Sustainability is often defined as the capacity to endure. For humans, sustainability is the long-term maintenance of wellbeing. How do you more effectively accomplish sustainability in fitness and health?
When training for peak performance sustainability is of great importance to reaching the highest level of performance and health. Whether you are an Olympic Sprinter or just the average person we all encounter similar obstacles when it comes to sustainability. I recently consulted a competitive 100 meter sprinter about his training. He indicated that he was losing his motivation to train and was concerned about the impact on his future. He was recovering from injury and the clock was ticking and with each passing day his level of stress was increasing. This is common with many competitive athletes. Many are more driven by the fear of failure. You ask any successful athlete and most hate to lose.
The advice I gave him applies just as well to someone who is just trying to improve fitness and overall health. I suggested to him that he not allow himself to look so far ahead. I could see in our conversation he was already looking ahead over a year away as if he was in the blocks racing tomorrow. The anxiety was palpable. I suggested that he focus on what he could control in his training right now. Focus on getting the most out of his next training session measuring the outcome of the session. Did he get a great workout? Did he focus on the pure joy of being able to run fast? I asked him to focus on some goals that would be attainable in the training today. We discussed sustainability and how difficult it can be, even for the most motivated of athletes to sustain the discipline to train effectively. This is where a coach can really make a huge impact.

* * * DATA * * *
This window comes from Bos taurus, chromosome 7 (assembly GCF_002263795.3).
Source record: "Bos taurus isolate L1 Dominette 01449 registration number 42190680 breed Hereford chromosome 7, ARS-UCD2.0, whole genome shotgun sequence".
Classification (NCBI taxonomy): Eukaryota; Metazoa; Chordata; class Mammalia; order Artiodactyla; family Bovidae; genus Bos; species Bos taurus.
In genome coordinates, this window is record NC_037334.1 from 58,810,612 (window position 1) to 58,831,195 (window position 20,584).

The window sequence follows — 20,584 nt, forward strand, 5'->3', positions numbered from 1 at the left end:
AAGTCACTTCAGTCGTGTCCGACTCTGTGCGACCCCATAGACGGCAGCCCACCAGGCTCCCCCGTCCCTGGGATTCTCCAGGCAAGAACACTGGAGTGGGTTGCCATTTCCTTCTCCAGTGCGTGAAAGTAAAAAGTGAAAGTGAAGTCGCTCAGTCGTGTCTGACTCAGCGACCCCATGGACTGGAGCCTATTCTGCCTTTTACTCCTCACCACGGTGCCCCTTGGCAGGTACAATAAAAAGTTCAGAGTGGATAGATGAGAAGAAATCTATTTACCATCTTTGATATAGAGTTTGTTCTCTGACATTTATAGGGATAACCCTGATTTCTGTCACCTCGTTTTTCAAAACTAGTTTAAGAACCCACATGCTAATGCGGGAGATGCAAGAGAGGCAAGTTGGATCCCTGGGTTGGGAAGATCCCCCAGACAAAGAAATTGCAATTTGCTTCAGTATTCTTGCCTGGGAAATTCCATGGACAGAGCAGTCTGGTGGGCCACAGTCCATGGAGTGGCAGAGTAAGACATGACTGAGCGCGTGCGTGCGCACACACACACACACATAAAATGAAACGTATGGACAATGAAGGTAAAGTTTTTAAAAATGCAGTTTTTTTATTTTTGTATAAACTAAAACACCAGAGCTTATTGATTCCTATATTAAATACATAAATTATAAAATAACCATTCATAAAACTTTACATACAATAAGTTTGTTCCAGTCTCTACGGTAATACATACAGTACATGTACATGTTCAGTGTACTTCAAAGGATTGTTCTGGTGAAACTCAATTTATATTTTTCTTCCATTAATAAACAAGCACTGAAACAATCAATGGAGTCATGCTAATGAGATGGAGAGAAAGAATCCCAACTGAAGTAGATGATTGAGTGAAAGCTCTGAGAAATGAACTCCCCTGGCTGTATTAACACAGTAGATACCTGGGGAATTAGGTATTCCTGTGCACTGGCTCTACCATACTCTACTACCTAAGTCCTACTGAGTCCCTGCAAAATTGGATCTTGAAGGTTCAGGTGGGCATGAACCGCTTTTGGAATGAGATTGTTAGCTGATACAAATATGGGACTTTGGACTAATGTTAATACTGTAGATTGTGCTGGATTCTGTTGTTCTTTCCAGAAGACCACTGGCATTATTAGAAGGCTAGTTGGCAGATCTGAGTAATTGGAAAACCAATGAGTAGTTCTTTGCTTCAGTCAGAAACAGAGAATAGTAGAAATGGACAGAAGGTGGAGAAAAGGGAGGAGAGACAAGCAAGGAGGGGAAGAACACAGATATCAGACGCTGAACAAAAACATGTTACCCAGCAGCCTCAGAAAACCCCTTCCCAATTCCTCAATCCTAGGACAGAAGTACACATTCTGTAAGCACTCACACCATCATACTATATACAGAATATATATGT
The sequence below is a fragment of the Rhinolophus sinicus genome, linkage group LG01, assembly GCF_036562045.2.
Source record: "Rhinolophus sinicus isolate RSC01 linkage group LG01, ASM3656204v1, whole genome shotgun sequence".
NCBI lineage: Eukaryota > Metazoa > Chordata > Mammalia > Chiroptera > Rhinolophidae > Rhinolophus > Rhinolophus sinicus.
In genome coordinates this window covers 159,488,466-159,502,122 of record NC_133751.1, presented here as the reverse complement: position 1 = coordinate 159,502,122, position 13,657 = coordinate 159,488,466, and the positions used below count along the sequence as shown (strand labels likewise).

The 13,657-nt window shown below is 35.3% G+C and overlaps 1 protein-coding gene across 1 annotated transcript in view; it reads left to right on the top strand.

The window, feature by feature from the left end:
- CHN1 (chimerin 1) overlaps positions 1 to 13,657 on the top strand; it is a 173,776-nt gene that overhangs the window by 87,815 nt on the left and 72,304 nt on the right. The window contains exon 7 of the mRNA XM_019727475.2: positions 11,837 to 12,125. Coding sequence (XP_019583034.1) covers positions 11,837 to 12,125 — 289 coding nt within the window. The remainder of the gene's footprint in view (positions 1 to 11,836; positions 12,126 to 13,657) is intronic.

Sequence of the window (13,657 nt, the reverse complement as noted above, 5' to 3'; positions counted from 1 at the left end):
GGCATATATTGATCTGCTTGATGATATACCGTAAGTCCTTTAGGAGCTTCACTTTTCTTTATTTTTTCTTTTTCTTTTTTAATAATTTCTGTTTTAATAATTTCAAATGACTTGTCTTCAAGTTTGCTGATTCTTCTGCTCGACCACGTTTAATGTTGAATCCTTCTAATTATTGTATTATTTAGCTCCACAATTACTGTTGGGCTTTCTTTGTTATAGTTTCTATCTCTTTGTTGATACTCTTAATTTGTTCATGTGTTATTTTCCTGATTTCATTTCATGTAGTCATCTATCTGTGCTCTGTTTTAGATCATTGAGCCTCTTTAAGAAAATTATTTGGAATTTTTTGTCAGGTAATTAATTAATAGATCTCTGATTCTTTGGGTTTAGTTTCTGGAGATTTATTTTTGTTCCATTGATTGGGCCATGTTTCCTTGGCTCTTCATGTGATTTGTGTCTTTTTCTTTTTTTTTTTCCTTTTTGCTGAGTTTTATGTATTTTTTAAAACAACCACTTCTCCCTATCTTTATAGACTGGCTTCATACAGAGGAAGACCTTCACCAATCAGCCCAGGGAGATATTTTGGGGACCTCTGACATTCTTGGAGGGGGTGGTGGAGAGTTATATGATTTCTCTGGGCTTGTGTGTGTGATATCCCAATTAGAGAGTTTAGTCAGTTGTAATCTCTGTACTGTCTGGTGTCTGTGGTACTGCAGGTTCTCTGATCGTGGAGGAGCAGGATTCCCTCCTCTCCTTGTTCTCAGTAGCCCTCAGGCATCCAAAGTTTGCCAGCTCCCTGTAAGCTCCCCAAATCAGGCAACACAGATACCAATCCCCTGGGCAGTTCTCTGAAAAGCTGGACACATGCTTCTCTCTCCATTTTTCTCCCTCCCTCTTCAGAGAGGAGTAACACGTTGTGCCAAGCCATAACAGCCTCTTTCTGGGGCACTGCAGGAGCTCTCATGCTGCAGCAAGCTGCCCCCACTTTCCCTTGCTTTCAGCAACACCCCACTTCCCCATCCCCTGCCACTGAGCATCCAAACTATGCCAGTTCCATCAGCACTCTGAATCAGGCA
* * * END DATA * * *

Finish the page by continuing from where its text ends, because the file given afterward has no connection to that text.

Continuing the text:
Most people are unable to sustain good diet and exercise for long periods because their perception of the effort creates an obstacle that is insurmountable. This perception is what creates an mental environment that will lead to failure. It also can allow the individual to easily find a reason to fail.
So if you want to sustain a healthy exercise and eating plan, do not create an environment that raises anxiety. Start with little steps and soon you are able to handle more. If you start attempting Everest on your first climb you may never climb again. In exercise, I call it post traumatic exercise syndrome. You expose yourself to an exercise and eating change that is so stressful no human will ever want to continue forward.
Focus on the outcome first and the goals second. Be in awe of what your body can do at any level and then slowly challenge yourself until the athlete or champion emerges. Get a great coach that can help when things get difficult.
Truth in Fitness,
Jacques DeVore, CSCS